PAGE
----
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Farmers have long history with Election Day

It’s not held on a Tuesday for no reason.

Almost everyone knows the day this year’s upcoming presidential election is going to be held. Yet, the reason it was chosen perhaps remains unknown for many.

Recently, an online poll asked the question: What category was targeted when in 1845 Congress decided to hold Election Day on the first Tuesday after the first Monday in November?

What would be your guess?

If you guessed teachers (one of the choices in the poll), you would be incorrect.

If you guessed farmers, you would be right.

Why farmers?

Simply put, lawmakers felt that a Tuesday in the fall suited the large farming population for many reasons.

First, harvest season was either nearing its finish or over by early November, allowing farm families more time to participate in an election.

Specifically, lawmakers considered Sunday as a day for worship and Wednesday as the day many went to town to go to the market.

Monday was used as a day that farmers could travel to get to a polling place to vote. So, Tuesday was the day chosen as the most likely day that farmers could make it to town to vote.

As reported by the History Channel, “Americans first began the custom of weekday voting in 1845, when Congress passed a federal law designating the first Tuesday following the first Monday in November as Election Day. Before then, states were allowed to hold elections any time they pleased within a 34-day period before the first Wednesday in December.”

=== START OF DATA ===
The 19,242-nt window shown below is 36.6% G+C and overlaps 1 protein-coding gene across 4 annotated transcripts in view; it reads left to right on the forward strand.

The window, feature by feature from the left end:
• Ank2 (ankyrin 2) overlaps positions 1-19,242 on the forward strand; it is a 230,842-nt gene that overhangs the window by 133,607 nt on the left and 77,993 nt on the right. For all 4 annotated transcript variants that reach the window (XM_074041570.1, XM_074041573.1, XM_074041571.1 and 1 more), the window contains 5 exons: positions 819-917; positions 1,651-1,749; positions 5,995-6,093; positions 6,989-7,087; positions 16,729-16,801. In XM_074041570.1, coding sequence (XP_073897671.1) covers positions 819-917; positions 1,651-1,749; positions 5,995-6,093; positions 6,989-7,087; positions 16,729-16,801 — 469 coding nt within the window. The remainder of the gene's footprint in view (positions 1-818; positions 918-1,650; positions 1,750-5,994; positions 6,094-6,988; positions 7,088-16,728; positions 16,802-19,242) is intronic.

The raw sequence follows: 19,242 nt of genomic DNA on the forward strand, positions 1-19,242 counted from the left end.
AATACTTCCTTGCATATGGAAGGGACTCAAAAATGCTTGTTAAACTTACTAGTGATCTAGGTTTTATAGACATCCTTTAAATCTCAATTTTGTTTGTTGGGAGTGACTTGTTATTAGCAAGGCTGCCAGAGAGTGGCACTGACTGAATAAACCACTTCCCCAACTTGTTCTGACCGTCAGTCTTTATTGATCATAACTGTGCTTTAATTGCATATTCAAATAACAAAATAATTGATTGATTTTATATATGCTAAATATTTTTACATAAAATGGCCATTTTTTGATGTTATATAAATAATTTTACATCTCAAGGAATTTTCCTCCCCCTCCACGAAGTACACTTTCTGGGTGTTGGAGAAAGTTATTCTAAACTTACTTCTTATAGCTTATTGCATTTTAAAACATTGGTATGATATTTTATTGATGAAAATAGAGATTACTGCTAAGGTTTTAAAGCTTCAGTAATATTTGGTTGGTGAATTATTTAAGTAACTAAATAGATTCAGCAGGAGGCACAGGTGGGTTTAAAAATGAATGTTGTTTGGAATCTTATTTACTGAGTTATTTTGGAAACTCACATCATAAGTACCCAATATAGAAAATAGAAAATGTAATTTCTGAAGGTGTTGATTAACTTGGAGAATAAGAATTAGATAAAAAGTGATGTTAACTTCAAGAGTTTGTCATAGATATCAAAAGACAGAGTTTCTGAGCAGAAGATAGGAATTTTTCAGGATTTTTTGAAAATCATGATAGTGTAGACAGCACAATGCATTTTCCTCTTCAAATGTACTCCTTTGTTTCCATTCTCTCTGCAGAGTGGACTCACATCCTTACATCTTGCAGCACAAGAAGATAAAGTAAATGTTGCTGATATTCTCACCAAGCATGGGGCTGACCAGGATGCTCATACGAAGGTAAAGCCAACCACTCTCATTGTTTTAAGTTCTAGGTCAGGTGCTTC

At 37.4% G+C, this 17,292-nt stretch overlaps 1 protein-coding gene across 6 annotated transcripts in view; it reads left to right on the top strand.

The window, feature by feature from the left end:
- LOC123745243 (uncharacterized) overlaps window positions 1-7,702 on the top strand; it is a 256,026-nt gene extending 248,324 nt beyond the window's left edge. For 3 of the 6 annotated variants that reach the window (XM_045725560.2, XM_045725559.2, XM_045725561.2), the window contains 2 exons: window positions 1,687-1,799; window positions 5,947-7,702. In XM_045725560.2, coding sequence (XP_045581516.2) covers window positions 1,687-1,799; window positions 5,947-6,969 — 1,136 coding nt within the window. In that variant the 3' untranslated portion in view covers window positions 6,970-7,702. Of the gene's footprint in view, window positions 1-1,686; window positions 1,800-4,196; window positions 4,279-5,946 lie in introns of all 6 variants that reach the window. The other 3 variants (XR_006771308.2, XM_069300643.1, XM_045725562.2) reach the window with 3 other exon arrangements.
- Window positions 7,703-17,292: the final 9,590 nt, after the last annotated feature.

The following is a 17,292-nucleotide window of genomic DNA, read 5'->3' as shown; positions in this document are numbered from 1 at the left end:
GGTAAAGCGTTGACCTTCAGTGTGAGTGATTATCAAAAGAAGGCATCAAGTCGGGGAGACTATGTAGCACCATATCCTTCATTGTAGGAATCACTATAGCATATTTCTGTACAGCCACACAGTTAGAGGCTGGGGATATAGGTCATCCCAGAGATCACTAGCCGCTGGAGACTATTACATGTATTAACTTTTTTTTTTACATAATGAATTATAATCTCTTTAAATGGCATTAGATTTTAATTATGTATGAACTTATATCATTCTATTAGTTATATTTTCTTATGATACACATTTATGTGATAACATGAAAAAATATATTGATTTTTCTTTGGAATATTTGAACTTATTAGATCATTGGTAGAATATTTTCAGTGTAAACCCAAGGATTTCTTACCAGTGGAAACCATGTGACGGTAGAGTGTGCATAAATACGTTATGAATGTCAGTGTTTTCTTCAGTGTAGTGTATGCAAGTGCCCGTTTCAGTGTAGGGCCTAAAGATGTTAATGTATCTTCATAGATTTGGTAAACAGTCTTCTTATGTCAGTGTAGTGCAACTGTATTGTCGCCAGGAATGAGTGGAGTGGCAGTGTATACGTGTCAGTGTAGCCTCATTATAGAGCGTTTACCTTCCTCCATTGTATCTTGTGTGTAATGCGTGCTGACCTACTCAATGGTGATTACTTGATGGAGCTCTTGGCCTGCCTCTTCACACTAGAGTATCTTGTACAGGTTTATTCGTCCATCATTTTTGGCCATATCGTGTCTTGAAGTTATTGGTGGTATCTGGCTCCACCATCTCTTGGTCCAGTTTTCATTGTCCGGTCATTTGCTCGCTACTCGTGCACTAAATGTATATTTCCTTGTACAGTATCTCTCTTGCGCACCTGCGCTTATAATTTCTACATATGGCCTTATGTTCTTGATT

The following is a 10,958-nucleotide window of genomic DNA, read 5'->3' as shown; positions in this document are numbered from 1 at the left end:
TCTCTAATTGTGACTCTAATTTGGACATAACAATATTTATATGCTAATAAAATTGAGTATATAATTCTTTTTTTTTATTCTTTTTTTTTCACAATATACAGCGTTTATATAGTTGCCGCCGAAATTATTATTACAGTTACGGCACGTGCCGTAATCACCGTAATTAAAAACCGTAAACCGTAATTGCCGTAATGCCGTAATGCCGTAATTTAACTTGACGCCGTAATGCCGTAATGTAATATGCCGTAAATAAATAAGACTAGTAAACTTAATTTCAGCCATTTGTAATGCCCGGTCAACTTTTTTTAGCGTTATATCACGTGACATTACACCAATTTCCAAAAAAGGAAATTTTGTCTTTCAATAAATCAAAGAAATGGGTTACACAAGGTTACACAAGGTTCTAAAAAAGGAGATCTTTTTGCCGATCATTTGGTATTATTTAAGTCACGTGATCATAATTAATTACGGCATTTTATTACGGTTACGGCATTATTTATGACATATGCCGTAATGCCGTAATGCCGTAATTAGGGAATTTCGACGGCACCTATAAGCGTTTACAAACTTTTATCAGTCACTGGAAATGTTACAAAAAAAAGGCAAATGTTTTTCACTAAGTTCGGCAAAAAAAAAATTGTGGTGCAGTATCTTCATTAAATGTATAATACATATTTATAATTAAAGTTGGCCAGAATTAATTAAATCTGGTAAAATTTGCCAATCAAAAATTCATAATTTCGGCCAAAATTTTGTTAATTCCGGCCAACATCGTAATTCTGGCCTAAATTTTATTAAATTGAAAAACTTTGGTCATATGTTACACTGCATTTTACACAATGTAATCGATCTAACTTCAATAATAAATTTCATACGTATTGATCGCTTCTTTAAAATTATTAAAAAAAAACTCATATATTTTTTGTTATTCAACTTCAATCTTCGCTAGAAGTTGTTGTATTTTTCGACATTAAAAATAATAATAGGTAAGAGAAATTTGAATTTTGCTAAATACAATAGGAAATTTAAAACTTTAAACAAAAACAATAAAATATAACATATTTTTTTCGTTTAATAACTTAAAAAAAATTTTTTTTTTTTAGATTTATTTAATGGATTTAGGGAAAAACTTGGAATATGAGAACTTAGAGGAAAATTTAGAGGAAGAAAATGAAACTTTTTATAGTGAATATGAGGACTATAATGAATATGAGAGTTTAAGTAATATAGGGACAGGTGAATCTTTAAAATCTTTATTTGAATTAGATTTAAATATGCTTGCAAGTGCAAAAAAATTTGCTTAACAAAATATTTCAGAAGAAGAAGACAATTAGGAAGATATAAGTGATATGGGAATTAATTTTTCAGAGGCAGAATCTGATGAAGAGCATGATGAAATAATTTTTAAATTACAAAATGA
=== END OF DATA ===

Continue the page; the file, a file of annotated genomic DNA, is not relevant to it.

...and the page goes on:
Joe Anderson, a Midwest native, now history professor at Canada’s Mount Royal University, told Successful Farming Tuesday that it’s important to note that many of the deciding lawmakers in 1845 had agricultural backgrounds.

“In an agrarian country, who is serving on the juries of all of the courts? It’s primarily farmers who are representing, because farmers are most of the people, at that time. And it’s not weird for farmers to go to town during the weekday, because that is when they would visit merchants, go see their attorney, meet with creditors, etc.,” Anderson says. 

The history professor points out that there are many things that once revolved around the agrarian calendar (such as school calendars) that have changed, as society becomes more urban and post-industrial. 

“We don’t often think about some of the rural roots of these customs,” Anderson says.

Aside from farmers wrapping up harvest, there were many reasons people wanted the election day to be standardized. 

“Primarily, people wanted the voting day standardized for issues of equity. If all elections were not held on exactly the same date, it’s easy to see how the early returns could come in and influence the voting in other jurisdictions. Today, we blackout election results until the polls close,” Anderson says.

Anderson says if Election Day was to be decided for today’s society, it might be different.

“We no longer have a farmer society, rather it’s a service and tech-related society. The agrarian calendar doesn’t matter to our society the way it once did,” Anderson says. Back then, the time of day didn’t matter for farmers. If it was 10:00 a.m., or 12:00 noon, or 4:00 p.m. Very seldom the time mattered. Today, the time matters tremendously, to all of us, because in this service economy we are driven by meetings and the workflow of other people. We are in a very different place,” Anderson says.

In the mid-1800s, that agrarian society was personalistic, Anderson says.

“You tended to know the people around you. And those people around you were often your debtors and creditors. Those debts were most likely not to be held by a John Deere Credit division. Instead, you borrowed from a wealthy neighbor or relative. Today, we spend more time on the internet. And so that nameless, faceless approach in our society is very, very different,” Anderson says. 

Though the farmer society that determined Election Day in 1845 may not exist, ironically the 2020 presidential candidates still deem the category of farmers as an influential voting bloc.

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